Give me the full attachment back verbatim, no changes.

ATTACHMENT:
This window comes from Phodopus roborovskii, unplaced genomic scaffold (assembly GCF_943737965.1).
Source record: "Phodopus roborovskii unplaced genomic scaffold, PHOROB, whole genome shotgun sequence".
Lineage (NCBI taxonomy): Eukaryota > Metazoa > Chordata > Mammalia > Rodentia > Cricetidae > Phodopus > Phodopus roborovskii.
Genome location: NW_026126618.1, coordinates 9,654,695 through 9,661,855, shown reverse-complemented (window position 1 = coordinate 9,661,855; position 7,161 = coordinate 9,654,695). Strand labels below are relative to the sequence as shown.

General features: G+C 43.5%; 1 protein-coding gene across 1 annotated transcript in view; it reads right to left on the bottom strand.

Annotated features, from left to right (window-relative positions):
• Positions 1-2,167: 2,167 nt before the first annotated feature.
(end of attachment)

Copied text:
This window comes from Phodopus roborovskii, unplaced genomic scaffold (assembly GCF_943737965.1).
Source record: "Phodopus roborovskii unplaced genomic scaffold, PHOROB, whole genome shotgun sequence".
Lineage (NCBI taxonomy): Eukaryota > Metazoa > Chordata > Mammalia > Rodentia > Cricetidae > Phodopus > Phodopus roborovskii.
Genome location: NW_026126618.1, coordinates 9,654,695 through 9,661,855, shown reverse-complemented (window position 1 = coordinate 9,661,855; position 7,161 = coordinate 9,654,695). Strand labels below are relative to the sequence as shown.

General features: G+C 43.5%; 1 protein-coding gene across 1 annotated transcript in view; it reads right to left on the bottom strand.

Annotated features, from left to right (window-relative positions):
• Positions 1-2,167: 2,167 nt before the first annotated feature.